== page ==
Good Samaritan’s Still Gridlocked

As mountain snow melts, toxic acid laced with dissolved metals such as arsenic, cadmium, copper, and zinc are fouling Colorado watersheds. Among the casualties: state environmental officials also have listed 32 sites along the Animas River in critical condition. The source of the contamination is abandoned mines—about 500,000 across the West, at least 7,300 in Colorado. Federal authorities estimate that the headwaters of 40 percent of Western rivers are tainted with toxic discharge from abandoned mines. Colorado Department of Natural Resources records show 450 abandoned mines are known to be leaking measurable toxins into watersheds. So far, 1,300 miles of streams have been impaired. But as bad as the damage is, community watershed groups, mining companies, and even state agencies contend they cannot embark on cleanups for fear of incurring legal liability.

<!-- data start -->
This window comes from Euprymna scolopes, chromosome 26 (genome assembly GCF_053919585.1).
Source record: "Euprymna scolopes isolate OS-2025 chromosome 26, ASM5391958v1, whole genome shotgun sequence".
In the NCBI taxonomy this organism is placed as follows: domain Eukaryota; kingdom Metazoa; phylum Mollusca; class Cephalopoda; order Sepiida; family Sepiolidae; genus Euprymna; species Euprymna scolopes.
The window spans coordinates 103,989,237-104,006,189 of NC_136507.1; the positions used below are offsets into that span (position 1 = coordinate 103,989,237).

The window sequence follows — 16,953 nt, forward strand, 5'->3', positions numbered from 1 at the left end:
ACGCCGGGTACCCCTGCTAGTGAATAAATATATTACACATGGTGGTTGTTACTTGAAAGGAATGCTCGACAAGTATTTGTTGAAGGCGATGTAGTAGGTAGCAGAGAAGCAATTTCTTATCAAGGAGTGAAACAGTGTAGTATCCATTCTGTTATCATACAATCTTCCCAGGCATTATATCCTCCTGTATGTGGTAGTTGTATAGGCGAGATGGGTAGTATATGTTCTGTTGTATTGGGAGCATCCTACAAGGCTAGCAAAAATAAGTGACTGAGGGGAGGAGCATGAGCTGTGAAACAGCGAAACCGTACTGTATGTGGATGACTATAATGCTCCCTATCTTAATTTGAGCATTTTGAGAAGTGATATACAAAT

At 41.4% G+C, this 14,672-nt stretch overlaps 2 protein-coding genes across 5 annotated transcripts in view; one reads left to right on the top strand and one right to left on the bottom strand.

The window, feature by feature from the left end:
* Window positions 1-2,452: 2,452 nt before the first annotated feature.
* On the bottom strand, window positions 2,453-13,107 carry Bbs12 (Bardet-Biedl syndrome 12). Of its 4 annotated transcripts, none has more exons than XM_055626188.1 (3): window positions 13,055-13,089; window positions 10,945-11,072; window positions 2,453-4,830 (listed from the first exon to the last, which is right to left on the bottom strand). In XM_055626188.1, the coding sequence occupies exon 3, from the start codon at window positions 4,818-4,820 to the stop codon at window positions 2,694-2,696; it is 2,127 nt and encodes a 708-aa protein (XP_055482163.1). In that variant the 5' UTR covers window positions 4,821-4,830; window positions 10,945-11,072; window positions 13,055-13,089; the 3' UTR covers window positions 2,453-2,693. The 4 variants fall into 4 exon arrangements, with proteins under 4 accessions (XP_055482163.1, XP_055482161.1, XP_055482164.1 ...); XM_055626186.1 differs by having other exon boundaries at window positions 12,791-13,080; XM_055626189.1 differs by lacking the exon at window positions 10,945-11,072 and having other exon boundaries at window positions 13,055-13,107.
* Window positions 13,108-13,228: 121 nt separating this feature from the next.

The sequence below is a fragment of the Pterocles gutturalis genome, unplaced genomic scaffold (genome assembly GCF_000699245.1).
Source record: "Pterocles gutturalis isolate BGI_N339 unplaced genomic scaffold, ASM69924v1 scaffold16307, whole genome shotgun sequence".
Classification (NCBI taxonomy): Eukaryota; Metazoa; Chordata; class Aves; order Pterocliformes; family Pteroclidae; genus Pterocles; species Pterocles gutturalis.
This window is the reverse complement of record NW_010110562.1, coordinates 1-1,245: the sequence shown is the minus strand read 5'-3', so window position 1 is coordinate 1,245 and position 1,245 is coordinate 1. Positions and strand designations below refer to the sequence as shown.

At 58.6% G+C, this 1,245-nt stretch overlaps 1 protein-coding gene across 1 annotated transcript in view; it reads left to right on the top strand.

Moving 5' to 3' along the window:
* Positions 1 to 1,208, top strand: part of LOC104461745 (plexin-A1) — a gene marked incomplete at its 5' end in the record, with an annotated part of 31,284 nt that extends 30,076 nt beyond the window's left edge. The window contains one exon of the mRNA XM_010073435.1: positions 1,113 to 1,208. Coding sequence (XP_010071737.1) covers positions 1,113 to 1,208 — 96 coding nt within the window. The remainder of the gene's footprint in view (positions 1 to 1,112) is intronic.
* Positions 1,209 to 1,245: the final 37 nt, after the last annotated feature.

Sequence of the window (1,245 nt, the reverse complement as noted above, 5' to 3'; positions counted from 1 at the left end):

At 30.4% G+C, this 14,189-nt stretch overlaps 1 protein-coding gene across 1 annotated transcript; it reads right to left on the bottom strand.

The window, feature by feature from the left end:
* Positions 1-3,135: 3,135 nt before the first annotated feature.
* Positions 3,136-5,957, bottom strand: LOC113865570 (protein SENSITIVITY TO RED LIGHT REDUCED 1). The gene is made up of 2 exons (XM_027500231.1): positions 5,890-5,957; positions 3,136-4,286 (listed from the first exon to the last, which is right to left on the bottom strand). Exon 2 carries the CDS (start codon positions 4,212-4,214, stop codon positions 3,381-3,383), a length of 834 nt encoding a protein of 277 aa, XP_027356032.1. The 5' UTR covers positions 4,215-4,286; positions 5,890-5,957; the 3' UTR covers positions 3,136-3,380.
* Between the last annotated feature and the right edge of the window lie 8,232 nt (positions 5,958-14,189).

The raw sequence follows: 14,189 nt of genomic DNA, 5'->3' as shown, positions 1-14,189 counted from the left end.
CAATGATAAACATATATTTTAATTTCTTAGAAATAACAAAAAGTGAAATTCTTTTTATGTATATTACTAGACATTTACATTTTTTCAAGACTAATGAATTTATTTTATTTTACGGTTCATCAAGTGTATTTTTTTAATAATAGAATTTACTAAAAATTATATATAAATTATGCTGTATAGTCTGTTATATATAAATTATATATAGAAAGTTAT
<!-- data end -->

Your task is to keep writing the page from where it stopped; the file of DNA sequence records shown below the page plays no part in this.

Under the Clean Water Act, parties who get involved at abandoned mines and accidentally make matters worse, even over the short term, could be vulnerable to federal prosecution for polluting waterways without a permit. Obama administration officials two years ago promised to break gridlock on this issue, spurring a legislative fix to enable "good Samaritan" cleanups and devoting "significant resources" for watershed restoration. Interior Secretary Ken Salazar acknowledged there is still gridlock and that more must be done to deal with tens of thousands of leaking abandoned mines nationwide. Salazar said there also is a lack of money in dealing with the mines, but that the administration remains committed to help. Meanwhile, U.S. Senators Mark Udall and Michael Bennet are asking the Environmental Protection Agency to clarify the EPA’s ability to help unaffiliated groups that want to clean up abandoned hardrock mines.